Jean-Philippe Rameau was one of the truly multifaceted musicians of his day. Acclaimed for his innovative and popular operas, he was also known as one of the greatest organists in France, and his theoretical writings continue to influence musical thinkers over two centuries later. Although his father was a professional organist, Rameau was expected to pursue a career in the law. However, he was musically very precocious, teaching himself several instruments and the basics of harmony and composition. After spending more time on music than on his studies at the Jesuit College in Dijon (1693-1697), Rameau was removed from school; only when he was 18 did his parents give in to his wishes for a musical career. He went to Italy for a few months, and spent some time playing violin in a travelling French opera troupe. Then he took organist posts in Clermont-Ferrand (1702-1705), Paris (1705-1708), Dijon (1709-1714), Lyons (1714-1715), and Clermont again (1715-1722). Rameau had begun composing for the harpsichord, publishing his first book of keyboard works in 1706 (subsequent volumes appeared in 1724, 1728, and 1741). He had also written a few motets and secular cantatas, and had started his first book, the Traité de l'harmonie (published 1722), which later made his reputation as an important theorist. Hoping for greater fame as a composer, he moved to Paris in late 1722; there he took on some private students and composed numerous keyboard and short stage works. Eventually, he came to the attention of the financier and courtier Le Riche de la Pouplinière, who hired Rameau as conductor of his orchestra (a position he held for some 22 years) and allowed him and his family to live in his mansion. Through La Pouplinière, Rameau also met many of the great writers of his day, including some who later became librettists for his operas. Rameau produced his first opera, Hippolyte et Aricie (1733), at the age of 50. The work wasn't well received initially, but the opera Castor et Pollux (1737) was much more successful, and Rameau gradually became known as one of France's leading composers. For the rest of his life, he divided his time between composing and writing further theoretical works like Nouveau système de musique théorique (1726), Dissertation sur les differents méthodes d'accompagnement pour le clavecin ou pour l'orgue (1732), and Démonstration du principe de l'harmonie (1750). He felt his theoretical works were at least as important as his music, and defended his theories in extensive correspondences and debates with many of the leading musical thinkers in Europe. In 1745, he was appointed composer of the King's chamber music. He continued writing operas, both tragic works like Dardanus (1739, rev. 1744) and comedies like Platée (1745) and La Princesse de Navarre (1745). These and his other operas and incidental music (he wrote about 30 stage works in all) were noteworthy for their expanded harmonic palate, their brilliant choruses and ballets, and the prominent role Rameau gave to the orchestra. But not everyone admired his music, and for years a bitter public rivalry existed between the Rameau partisans and the "Lullistes," who preferred the somewhat more conservative works of Jean-Baptiste Lully. Rameau also had to defend his musical style in the "War of the Buffoons" of 1752 against those who preferred the lighter Italian operas of composers like Giovanni Battista Pergolesi. Four months before his death, Rameau was granted a patent of nobility by King Louis XV. He died just before his 81st birthday, and was buried at his parish church at St. Eustache.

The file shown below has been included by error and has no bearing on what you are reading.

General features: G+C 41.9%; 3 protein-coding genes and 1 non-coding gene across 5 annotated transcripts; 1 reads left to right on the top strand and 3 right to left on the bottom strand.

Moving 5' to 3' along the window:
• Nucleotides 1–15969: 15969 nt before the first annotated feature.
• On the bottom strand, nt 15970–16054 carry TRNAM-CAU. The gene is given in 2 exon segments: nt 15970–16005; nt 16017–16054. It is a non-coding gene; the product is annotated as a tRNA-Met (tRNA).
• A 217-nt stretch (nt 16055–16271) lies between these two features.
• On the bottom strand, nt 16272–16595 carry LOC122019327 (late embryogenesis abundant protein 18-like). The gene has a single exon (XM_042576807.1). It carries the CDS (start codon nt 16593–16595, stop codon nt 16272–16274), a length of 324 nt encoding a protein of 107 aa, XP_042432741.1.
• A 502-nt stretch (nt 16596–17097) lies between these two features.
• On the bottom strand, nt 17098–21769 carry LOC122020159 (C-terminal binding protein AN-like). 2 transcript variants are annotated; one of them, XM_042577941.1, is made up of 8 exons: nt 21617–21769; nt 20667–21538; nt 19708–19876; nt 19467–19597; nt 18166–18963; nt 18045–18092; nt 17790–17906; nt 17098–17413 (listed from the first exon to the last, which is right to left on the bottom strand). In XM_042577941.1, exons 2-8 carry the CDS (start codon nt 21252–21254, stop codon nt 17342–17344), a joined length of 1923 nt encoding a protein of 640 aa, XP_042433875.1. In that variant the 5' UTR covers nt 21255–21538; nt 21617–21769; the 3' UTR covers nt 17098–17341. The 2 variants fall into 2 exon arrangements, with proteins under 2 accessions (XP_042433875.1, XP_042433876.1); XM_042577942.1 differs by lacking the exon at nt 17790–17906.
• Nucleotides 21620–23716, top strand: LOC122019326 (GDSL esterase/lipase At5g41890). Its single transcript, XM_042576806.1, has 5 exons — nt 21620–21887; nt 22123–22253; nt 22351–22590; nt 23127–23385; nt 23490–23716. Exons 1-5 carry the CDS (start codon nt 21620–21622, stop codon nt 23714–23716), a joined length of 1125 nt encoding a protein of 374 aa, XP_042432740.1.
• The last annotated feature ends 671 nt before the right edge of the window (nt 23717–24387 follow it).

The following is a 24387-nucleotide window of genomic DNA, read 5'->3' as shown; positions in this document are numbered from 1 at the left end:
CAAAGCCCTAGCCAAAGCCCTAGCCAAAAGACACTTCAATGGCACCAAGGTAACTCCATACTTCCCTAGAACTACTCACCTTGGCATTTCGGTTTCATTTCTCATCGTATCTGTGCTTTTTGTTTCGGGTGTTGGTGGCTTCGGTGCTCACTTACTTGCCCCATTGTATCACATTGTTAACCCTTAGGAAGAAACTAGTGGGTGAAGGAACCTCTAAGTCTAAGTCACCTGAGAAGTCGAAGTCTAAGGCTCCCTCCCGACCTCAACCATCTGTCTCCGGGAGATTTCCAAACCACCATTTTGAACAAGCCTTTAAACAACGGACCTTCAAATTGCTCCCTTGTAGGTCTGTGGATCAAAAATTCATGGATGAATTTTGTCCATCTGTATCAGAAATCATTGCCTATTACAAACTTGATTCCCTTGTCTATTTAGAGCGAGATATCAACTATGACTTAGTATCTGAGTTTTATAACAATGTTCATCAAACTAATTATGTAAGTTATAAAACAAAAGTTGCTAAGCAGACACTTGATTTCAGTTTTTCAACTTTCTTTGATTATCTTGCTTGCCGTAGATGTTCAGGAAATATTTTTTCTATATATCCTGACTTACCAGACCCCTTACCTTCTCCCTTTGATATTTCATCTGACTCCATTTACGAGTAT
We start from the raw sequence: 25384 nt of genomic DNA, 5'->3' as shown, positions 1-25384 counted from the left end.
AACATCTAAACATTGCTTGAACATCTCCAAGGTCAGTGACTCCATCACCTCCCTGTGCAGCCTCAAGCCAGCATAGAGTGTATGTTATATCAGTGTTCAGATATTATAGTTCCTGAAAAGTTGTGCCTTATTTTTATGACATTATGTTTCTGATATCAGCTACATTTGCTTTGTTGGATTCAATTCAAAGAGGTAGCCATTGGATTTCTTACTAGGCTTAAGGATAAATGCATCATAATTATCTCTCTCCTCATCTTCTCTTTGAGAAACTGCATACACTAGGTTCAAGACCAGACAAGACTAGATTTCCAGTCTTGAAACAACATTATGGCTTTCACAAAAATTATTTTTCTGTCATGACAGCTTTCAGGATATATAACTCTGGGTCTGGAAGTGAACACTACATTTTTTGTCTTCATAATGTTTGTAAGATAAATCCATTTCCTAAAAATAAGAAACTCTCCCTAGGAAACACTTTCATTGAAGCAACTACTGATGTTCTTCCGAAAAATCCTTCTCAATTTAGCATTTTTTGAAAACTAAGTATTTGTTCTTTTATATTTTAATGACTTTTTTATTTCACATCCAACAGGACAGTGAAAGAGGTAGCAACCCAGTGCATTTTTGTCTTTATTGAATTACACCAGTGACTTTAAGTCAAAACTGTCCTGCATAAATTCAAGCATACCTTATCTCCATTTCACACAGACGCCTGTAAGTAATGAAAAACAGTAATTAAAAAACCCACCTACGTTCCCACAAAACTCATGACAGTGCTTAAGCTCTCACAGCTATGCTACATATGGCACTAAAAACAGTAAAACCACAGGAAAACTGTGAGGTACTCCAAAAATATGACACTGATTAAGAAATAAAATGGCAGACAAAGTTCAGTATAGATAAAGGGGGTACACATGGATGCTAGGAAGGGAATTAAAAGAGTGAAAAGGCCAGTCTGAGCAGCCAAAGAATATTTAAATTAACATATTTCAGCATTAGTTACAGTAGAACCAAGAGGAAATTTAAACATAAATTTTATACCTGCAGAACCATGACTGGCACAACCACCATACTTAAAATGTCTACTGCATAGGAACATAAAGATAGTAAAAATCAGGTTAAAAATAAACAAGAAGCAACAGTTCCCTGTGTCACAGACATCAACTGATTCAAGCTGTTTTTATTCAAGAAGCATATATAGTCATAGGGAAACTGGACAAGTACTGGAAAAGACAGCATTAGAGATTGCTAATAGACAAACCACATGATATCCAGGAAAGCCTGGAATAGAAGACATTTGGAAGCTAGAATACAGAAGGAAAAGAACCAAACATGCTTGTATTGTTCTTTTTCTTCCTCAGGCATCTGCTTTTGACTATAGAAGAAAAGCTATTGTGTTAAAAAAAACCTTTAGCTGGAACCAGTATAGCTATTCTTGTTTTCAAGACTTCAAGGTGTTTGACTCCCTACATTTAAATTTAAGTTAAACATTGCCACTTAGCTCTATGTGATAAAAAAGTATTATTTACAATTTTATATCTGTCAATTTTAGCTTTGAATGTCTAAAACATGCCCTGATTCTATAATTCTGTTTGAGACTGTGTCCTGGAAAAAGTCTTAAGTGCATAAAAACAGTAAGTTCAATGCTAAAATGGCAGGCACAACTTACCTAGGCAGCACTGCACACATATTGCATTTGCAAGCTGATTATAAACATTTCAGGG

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Opera Extracts - Released February 23, 2018 | harmonia mundi
Hi-Res Booklet Distinctions 4F de Télérama - Gramophone Editor's Choice - Diamant d'Opéra - Choc de Classica - 5 Sterne Fono Forum Klassik
With his ensemble Pygmalion, Raphaël Pichon has written the listing for this album in the form of a "pastiche" of a Mass for the Dead, a Requiem both sacred and profane. While it is a long way from having all the defining traits, it does possess all the outlines: Introit, Kyrie, Gradual, Sequence, Offertory, In Paradisum... The idea came about after a recent discovery, in the Bibliothèque Nationale of an anonymous requiem mass from the 18th century, in which the writer constructed a "parody" based on musical extracts from Castor and Pollux and the Fêtes de Paphos by Jean-Philippe Rameau. Note that the term "parody" doesn't necessarily imply satire or mockery: it refers to the practice of taking up older music and setting new words to it. This fusion of sacred music (the mass) and profane music (lyrical tragedy), a common practice during the Enlightenment, was a procedure that Pichon wanted to take up. In French society at the time, when Catholicism was the norm, where the political system was monarchical rule by divine right, the representation of ancient pagan Hell on theatrical stages seemed to betray a fascination in the beliefs of the ancients. And so this programme melds together pagan fable with a Christian imaginary, where Hell takes on different faces. It is the place of unjust and eternal torment, a place of privation where a couple is separated, one half kept in Hades. But, in the lyrical tragedy, Hell is also a place of perdition: obscure forces unleashed in Sabbath rites, a Satanic vision which unearths the darkest depths of the human soul... Stéphane Degout is the author of this tragedy, bringing together such varied characters as Phaedra, Pluto, and the Parcae. The composers whose music is put to use are Rameau and Gluck, with a single borrowing from Rebel: it would have been a shame not to mention his singular Chaos (taken from Éléments), which starts with a dissonant chord containing the seven notes of the scale of D minor. © SM/Qobuz
Classical - Released August 23, 2005 | harmonia mundi